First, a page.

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OTHER ITA SITES:
A Look Into The Deciduous Tree Family
Trees are known to have a variety of attributes and uses. Not only are they beautiful and grand but trees are the biggest and most striking of all plants that cover our planet. Without trees, we’d fail to survive. Trees are truly of the highest importance to our continued existence and welfare. Not only do trees supply us with oxygen, they have many other uses. They need a family name.
In fact, many deciduous trees hold the status of glamour, awe-inspiring at times. They can take our breath away. Maybe that is why they soak in sunlight and release oxygen for life forms to ingest. Deciduous trees deserve a family name. They are far too important to our survival to go about living under the guise of anonymous namelessness.
Forests of the northeastern United States, for example, include areas that are known as the Eastern Deciduous Forest. Here co-habitation occurs among various trees in the deciduous forest. Evergreens share the land with other varied trees. These evergreens thrive in northern New England as well as the higher elevations of the Appalachian mountain ranges.
Deciduous family names are vast. In North America, from the Northeast into the central South, and westward into the Midwest and certain avenues of southeastern Canada is where many deciduous trees thrive and populate the landscape.
The Norway spruce goes by the family name Pinaceae. This spruce was transplanted from northern Europe. Today it is widely grown in the United States. It’s more ornamental. People love the holiday-feel that the Norway spruce offers. Spruce trees, unlike pines, have needles that are attached single-file to the branches, as opposed to clumps of needles.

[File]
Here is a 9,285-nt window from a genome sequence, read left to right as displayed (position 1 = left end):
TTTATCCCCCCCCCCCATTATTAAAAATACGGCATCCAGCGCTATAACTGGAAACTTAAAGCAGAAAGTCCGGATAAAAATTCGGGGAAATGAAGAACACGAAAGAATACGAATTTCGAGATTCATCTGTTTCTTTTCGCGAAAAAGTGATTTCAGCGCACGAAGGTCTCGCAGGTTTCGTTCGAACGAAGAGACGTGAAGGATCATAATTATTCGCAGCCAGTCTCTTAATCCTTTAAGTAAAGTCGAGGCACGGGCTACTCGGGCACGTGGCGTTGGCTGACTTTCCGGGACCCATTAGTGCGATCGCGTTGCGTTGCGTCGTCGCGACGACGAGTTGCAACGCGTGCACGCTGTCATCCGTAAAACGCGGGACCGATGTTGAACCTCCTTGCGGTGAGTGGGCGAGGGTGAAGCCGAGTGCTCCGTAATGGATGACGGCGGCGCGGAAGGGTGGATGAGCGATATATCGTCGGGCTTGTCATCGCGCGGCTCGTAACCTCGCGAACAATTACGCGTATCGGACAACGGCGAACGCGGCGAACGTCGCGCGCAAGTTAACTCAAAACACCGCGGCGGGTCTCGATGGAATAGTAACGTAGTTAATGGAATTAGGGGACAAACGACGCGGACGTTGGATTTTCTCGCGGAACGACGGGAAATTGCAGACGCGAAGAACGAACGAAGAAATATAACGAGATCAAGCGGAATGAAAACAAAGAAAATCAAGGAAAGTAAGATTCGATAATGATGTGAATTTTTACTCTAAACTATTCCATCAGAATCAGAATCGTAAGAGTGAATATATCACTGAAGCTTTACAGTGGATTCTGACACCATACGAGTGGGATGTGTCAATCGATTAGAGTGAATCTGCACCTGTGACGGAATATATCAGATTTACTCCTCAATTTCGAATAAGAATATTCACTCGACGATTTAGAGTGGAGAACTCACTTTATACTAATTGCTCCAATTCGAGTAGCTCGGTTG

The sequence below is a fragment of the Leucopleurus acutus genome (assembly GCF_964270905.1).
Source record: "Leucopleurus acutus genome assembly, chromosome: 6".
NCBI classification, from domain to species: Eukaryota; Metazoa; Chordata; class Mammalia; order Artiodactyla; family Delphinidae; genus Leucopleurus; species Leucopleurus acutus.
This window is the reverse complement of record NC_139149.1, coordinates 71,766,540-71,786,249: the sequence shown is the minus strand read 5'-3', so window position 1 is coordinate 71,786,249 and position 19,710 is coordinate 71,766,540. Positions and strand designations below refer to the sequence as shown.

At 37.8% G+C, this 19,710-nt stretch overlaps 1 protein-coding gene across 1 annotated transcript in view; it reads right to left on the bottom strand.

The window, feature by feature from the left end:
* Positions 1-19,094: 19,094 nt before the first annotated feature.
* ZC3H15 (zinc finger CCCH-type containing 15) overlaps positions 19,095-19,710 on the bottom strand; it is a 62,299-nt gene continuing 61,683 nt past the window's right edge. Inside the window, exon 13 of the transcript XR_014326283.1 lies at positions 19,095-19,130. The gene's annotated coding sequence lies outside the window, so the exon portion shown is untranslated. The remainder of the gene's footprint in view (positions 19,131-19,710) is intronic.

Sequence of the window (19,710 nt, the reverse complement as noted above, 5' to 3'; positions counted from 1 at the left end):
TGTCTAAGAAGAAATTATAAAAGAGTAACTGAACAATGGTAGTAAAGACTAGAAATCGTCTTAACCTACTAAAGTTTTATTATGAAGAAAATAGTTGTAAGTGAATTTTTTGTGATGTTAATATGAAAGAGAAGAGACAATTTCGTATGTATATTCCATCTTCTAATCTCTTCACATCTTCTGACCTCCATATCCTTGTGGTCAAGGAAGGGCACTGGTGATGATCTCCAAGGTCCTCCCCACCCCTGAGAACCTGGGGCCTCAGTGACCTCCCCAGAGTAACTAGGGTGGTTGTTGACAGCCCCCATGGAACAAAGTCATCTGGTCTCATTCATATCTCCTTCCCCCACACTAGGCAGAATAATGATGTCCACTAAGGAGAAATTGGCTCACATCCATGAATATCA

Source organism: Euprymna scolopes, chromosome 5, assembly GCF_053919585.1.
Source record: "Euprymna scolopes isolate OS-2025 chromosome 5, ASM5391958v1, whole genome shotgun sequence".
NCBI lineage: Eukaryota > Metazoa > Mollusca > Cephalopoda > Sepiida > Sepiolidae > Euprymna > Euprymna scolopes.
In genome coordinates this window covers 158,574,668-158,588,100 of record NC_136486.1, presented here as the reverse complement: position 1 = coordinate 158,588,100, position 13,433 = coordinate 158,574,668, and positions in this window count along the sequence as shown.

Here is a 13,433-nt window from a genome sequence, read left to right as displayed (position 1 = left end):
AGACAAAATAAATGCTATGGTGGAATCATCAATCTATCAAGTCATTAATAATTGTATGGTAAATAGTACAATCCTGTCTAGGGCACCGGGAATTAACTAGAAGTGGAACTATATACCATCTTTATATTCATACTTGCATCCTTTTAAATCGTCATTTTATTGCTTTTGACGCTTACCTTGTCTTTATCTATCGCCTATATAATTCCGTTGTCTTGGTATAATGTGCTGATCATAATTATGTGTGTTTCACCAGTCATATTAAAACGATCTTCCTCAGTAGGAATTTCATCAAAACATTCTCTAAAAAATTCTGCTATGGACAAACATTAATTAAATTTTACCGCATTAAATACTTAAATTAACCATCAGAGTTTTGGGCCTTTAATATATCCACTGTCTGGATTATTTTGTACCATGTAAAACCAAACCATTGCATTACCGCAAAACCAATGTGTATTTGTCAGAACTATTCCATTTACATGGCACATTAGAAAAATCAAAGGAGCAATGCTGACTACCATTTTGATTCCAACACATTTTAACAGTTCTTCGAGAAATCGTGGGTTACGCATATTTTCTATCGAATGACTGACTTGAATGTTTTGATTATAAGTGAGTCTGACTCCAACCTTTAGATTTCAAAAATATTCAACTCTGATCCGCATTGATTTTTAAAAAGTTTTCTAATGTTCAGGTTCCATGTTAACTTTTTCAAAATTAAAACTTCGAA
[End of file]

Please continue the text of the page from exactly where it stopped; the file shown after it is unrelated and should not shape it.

The Eastern Hemlock also falls under the family category of Pinaceae. The Eastern Hemlock is the only varietal hemlock in the eastern reaches of North America. It extends through the Appalachians. Hemlocks have a flattened-branch look, with short needles and small cones.
The Northern White Cedar, from the family Cupressaceae, has needles that are more scale-like in appearance, as opposed to needle-like leaves. The cones tend to be small and brown when they mature. It thrives in bogs and in limestone soils.
The deciduous family Fagaceae includes the White Oak. This oak grows leaves that have more rounded lobes. The acorns from this tree are harvested by Indians and used in many recipes. Also, many hardwood flooring comes from this deciduous family.
Three other well-known deciduous trees are the Chestnut Oak, the Pin Oak, and the Northern Red Oak, all three fitting into the family name, Fagaceae. The Chestnut Oak has large leaves that appear to have teeth around the edges, a white oak group. The Northern Red Oak, on the other hand, has pointy leaf lobes. The acorns are very bitter. The Pin Oak has lateral branches that tend to angle down toward the ground. The leaves and acorns of the Pin Oak are much smaller in comparison to the previous two species.
The family lineage of deciduous trees is extensive. These are but a few of the trees categorized with family names. To learn about more deciduous trees, visit your local nursery or horticultural center. The Internet is another useful medium to gain more, in depth information on deciduous trees.
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